Social protection responses were opaque, lacked confidentiality

* All opinions expressed in this opinion piece are those of the author and not of the Thomson Reuters Foundation.

Many social protection programs lacked fundamental human rights considerations from inception to implementation, leaving the most vulnerable excluded

Nuno Guerreiro de Sousa is a technologist at Privacy International @privacyint

The impact of the Covid-19 pandemic around the world has been seismic, not only in obvious health terms, but also in the devastation it has caused to the economies and livelihoods of hundreds of millions of people.

Many governments around the world have accelerated emergency relief programs, undoubtedly protecting large numbers of people from the worst hardships. But Privacy International research shows that many of these programs lacked fundamental human rights considerations from design to implementation, leaving the most vulnerable excluded. Because “in technology we trust” is becoming a sort of absolutist philosophy of governance, those involved have had little or no chance to empirically challenge poor decisions.

While the digitalization and automation of processes in the context of social protection predates the pandemic, their adoption has accelerated in the face of increasing poverty. The difficulty of identifying beneficiaries, combined with containment measures such as lockdowns, as well as the need for individual isolation, has provided governments with the perfect opportunity to experiment with ever more data-intensive methods of reaching people. in need. This increased digitization of social benefits is flagged in the latest report of the UN Special Rapporteur on extreme poverty and human rights as a problem of exclusion, a fact confirmed by our research.

Many of these welfare programs were shrouded in opacity, with their eligibility criteria denied to the very population they sought to serve.

As documented by our global partners, Colombian “Ingreso Solidario” Fundación Karisma is a prime example. In this case, the government implemented an unconditional cash transfer system targeting 3 million citizens in just under two weeks. It may sound impressive, but it used all sorts of undisclosed administrative records and data managed by private and public actors to make automated decisions about who was or was not eligible, raising serious questions.

Thus, although the scoring criteria were made public, Colombians were nevertheless not informed of the data used to assign the scores and the real meaning of the scores. It was later revealed that there were nearly 17,000 records with inconsistencies that were automatically flagged as ineligible. Because the system is a “black box”, it was – and is – impossible to know how many people were unfairly excluded from the cross-checks between the different databases.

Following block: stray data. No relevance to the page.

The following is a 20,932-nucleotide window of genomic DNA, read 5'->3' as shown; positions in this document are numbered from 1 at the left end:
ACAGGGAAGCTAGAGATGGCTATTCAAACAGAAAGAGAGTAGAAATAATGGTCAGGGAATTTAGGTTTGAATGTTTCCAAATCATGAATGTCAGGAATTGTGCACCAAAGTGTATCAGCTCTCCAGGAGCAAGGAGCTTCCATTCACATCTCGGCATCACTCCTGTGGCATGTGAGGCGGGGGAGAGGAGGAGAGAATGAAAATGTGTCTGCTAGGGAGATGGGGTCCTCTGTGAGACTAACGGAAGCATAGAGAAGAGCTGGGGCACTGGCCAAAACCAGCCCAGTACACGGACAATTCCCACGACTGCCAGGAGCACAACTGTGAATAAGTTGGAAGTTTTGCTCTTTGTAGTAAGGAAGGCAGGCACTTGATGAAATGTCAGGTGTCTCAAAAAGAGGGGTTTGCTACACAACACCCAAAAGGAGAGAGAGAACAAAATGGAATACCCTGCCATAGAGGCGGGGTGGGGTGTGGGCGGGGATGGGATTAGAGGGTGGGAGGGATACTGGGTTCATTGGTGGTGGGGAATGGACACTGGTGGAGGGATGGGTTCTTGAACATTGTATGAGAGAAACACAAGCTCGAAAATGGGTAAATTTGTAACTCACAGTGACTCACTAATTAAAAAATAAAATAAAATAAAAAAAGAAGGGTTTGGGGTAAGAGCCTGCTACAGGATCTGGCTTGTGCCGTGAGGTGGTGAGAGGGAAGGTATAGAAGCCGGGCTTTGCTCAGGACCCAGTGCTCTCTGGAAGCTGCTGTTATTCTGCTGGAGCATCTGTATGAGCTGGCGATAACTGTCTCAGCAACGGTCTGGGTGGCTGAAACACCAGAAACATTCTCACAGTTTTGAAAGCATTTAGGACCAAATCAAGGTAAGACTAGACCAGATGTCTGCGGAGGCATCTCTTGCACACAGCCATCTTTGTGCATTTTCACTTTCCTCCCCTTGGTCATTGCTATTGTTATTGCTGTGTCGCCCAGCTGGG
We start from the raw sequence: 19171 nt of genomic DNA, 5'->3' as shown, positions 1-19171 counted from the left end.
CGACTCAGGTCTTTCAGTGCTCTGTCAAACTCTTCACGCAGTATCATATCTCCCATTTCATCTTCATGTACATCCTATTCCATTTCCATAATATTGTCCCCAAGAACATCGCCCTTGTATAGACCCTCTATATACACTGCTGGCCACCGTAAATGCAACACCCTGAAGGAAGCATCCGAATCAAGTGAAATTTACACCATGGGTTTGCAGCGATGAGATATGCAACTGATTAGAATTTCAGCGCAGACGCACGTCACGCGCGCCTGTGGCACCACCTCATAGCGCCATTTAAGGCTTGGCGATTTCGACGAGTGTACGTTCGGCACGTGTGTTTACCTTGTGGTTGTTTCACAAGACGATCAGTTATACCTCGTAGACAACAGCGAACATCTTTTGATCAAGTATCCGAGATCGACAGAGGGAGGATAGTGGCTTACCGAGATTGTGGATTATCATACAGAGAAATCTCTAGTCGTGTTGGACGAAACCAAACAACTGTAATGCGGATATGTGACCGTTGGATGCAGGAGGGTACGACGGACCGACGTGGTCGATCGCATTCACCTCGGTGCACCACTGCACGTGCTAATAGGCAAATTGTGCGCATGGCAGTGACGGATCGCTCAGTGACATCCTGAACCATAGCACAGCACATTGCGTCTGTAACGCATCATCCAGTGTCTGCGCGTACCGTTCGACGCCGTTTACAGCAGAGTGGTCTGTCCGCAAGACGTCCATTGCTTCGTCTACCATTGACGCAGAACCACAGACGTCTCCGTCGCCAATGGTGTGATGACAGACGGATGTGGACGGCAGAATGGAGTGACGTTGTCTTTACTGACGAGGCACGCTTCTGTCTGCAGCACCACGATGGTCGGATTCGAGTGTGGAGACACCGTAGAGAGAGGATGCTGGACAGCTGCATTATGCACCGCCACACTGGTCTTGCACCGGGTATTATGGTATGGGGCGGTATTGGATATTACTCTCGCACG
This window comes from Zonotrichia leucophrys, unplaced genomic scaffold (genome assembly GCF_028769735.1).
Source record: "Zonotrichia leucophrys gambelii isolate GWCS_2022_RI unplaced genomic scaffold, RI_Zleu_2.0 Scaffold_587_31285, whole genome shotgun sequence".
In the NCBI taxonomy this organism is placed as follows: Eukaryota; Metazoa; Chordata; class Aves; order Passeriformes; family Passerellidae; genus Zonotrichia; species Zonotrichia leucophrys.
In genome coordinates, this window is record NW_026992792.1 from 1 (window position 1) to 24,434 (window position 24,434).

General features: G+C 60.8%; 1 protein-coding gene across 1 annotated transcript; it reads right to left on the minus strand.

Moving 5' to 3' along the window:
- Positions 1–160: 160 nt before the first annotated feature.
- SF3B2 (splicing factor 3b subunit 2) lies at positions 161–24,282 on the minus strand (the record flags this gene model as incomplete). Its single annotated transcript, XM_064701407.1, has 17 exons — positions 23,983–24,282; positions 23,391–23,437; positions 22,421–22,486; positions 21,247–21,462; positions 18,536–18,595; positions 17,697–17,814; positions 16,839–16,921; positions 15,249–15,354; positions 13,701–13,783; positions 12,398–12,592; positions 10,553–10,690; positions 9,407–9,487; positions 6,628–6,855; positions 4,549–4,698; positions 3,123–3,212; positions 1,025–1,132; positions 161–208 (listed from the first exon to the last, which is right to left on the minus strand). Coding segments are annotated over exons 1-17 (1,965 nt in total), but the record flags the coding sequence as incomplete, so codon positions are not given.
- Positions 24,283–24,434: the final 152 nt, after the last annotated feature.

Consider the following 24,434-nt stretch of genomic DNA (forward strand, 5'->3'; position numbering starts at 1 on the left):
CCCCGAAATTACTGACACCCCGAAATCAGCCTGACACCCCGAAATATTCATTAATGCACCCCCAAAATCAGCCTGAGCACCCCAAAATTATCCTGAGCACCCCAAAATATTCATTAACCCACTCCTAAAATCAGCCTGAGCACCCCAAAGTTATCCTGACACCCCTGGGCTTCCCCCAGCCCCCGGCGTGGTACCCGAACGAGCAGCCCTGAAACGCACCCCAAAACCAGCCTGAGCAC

Transparency is necessary, but not sufficient. In Mozambique, we learned that the government decided to identify priority geographic areas using multidimensional poverty index mapping, which combined social and economic indicators, as well as data collected during censuses and imaginary high-resolution satellite maps of urban poverty. In this case, the eligibility criteria have been made public, but not in a way that people can really understand. According to independent observers, only 61% of beneficiaries knew why they had been registered.

Other cases we have studied show a blatant disregard for the privacy of beneficiaries. You might assume that information about whether you qualify for benefits would be private. But under Paraguay’s emergency social protection program, for example, the list of beneficiaries was made available in an Excel spreadsheet accessible to everyone from the government’s website, making public the names, numbers identification and districts of all beneficiaries.

These are not just start-up problems in otherwise laudable state interventions. These are inevitable consequences of data-intensive social protection systems, leaving huge swaths of people – often those who are already the most marginalized and vulnerable – outside of this system.

No social benefit system will be perfect in terms of coverage. However, much can be done to mitigate some of the serious failings we found, including ensuring transparency and clarity about eligibility criteria and the data used to make welfare decisions, as well as recourse mechanisms.

No matter how good the technology, some people will always fail. If we believe that progressive social protection systems are the cornerstone of our humanity, then our social protection systems must be more humane.

Joel C. Hicks